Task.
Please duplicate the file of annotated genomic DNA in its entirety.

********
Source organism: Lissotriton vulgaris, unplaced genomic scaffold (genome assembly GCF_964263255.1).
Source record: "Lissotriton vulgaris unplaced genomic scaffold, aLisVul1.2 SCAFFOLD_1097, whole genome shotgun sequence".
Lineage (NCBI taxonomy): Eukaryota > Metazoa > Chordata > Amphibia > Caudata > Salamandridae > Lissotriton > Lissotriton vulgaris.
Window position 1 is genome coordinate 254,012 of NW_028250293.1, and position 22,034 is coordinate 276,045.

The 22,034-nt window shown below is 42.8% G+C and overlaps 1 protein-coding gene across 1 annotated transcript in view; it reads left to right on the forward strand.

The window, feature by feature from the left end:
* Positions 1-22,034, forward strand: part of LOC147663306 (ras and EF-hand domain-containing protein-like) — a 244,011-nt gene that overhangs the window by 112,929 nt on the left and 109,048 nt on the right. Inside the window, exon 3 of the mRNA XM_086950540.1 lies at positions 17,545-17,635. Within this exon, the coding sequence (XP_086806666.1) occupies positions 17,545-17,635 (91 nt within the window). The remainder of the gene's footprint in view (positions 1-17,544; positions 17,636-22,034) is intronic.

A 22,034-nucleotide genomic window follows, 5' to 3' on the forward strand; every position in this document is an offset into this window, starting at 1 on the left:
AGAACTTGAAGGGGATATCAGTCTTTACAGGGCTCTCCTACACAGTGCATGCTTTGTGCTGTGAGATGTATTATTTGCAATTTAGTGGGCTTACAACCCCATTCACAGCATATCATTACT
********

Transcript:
Source organism: Lissotriton vulgaris, unplaced genomic scaffold (genome assembly GCF_964263255.1).
Source record: "Lissotriton vulgaris unplaced genomic scaffold, aLisVul1.2 SCAFFOLD_1097, whole genome shotgun sequence".
Lineage (NCBI taxonomy): Eukaryota > Metazoa > Chordata > Amphibia > Caudata > Salamandridae > Lissotriton > Lissotriton vulgaris.
Window position 1 is genome coordinate 254,012 of NW_028250293.1, and position 22,034 is coordinate 276,045.

The 22,034-nt window shown below is 42.8% G+C and overlaps 1 protein-coding gene across 1 annotated transcript in view; it reads left to right on the forward strand.

The window, feature by feature from the left end:
* Positions 1-22,034, forward strand: part of LOC147663306 (ras and EF-hand domain-containing protein-like) — a 244,011-nt gene that overhangs the window by 112,929 nt on the left and 109,048 nt on the right. Inside the window, exon 3 of the mRNA XM_086950540.1 lies at positions 17,545-17,635. Within this exon, the coding sequence (XP_086806666.1) occupies positions 17,545-17,635 (91 nt within the window). The remainder of the gene's footprint in view (positions 1-17,544; positions 17,636-22,034) is intronic.

A 22,034-nucleotide genomic window follows, 5' to 3' on the forward strand; every position in this document is an offset into this window, starting at 1 on the left:
AGAACTTGAAGGGGATATCAGTCTTTACAGGGCTCTCCTACACAGTGCATGCTTTGTGCTGTGAGATGTATTATTTGCAATTTAGTGGGCTTACAACCCCATTCACAGCATATCATTACT